UBC Theses and Dissertations
Development and application of a whole disease model of oral cancer to inform health technology management Cromwell, Ian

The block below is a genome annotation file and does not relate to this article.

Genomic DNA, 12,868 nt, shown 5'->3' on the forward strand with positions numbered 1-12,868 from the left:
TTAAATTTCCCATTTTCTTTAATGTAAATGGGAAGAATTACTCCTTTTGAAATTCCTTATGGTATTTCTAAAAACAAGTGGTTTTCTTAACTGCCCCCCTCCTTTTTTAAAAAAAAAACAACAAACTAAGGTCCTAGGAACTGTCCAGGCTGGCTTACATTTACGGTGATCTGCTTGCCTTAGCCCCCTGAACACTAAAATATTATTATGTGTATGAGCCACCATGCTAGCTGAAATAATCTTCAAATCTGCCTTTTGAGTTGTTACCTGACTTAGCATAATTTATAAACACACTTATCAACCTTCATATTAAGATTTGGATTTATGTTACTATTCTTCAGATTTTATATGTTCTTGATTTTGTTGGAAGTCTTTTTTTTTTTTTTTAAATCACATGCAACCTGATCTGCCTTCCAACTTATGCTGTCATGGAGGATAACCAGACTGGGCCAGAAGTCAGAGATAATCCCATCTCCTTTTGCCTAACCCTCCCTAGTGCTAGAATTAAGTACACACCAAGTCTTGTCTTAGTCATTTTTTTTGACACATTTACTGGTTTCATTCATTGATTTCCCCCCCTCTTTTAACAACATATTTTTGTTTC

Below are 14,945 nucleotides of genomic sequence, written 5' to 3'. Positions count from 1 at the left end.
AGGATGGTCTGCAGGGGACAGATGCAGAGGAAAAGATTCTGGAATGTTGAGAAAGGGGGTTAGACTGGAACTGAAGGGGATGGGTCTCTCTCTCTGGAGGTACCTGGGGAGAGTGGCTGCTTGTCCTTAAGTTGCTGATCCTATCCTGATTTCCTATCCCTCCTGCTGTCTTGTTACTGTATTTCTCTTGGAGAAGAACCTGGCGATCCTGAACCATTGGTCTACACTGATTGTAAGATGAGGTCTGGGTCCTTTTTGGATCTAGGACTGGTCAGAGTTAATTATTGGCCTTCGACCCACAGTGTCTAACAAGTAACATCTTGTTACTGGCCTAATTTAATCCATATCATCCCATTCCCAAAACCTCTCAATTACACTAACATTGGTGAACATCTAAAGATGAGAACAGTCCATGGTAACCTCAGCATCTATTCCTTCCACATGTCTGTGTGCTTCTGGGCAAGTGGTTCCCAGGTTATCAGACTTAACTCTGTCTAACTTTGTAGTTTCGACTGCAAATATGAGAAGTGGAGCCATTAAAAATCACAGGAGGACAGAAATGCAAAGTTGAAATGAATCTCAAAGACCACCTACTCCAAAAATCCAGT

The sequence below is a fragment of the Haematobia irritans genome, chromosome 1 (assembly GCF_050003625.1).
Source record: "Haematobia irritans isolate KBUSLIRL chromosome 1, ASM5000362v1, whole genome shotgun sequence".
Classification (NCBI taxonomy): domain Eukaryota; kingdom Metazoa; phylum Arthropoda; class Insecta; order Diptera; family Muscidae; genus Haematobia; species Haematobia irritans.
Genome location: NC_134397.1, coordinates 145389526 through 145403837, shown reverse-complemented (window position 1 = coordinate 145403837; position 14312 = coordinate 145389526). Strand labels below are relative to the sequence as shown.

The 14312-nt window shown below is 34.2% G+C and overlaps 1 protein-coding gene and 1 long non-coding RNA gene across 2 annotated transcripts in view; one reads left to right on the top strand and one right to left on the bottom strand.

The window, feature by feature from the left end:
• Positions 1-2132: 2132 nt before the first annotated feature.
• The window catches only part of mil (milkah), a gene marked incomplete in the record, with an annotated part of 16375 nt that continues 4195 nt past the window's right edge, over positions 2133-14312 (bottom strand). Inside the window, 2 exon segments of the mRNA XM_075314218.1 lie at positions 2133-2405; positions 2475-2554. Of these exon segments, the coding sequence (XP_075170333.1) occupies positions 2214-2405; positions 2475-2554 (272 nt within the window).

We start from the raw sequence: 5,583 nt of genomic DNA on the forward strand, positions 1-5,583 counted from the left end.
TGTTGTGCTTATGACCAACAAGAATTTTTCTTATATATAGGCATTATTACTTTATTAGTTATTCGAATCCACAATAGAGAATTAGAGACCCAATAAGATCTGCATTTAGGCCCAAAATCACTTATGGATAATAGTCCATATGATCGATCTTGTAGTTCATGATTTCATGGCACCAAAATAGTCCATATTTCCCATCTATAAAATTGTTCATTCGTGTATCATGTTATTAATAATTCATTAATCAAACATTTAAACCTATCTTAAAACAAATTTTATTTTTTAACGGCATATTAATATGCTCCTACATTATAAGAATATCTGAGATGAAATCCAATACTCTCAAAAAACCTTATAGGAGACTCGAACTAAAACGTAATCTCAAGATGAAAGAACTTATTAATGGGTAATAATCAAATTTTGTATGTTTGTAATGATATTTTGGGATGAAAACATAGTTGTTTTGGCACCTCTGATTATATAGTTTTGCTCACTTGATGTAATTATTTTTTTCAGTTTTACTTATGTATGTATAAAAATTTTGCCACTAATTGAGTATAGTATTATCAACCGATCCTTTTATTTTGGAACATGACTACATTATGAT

Whole Disease Models (WDMs) are decision analytic models characterized by their ability to reflect the policy changes that occur at multiple points within the entire clinical trajectory of a given disease. They differ from conventional ‘piecewise’ modeling approaches in their ability to reflect processes that occur ‘upstream’ and ‘downstream’ from a technology decision of interest. This dissertation describes the development of a WDM of oral cancer, and its application in generating evidence to inform Health Technology Management (HTM). The dissertation reviews the available scientific literature concerning health economic decision analytic modeling in oral cancer, and argues that a Whole Disease Model approach is appropriate for economic evaluation in this disease. A conventional piecewise Markov model is used to evaluate the cost-effectiveness of risk-guided management of oral premalignancy, and the limitations of that approach are discussed. The dissertation then describes the development and validation of the Whole Disease Model of Oral Cancer (WDMOC). The WDMOC is used to re-evaluate the risk-guided management policy, and how the cost-effectiveness of such a policy is influenced by upstream (tobacco/alcohol cessation, improved screening) and downstream (improved surgical treatment for early-stage disease, improved systemic therapy for late-stage disease) policy changes, including the hypothetical effect of a population HPV vaccination program. The WDMOC found that risk-guided management was cost saving compared to current standard practice, but was not expected to produce gains in quality-adjusted life years (QALYs). The cost-effectiveness of a risk-guided management approach was affected by upstream factors that influence malignant progression and downstream factors that prolonged survival among advanced cancers. Scenario analysis was used to estimate the impact of multiple simultaneous policy changes on the cost-effectiveness of a risk-guided approach. The WDMOC contributes a useful platform for economic evaluation that can inform HTM. Results of the analysis suggest that a risk-guided approach is cost-effective, particularly among patients with regular access to a dentist that regularly performs oral cancer screenings and in the presence of improved options for managing late-stage disease. The WDMOC was developed using an open source approach so that it can readily incorporate new information and have users in multiple policy jurisdictions.
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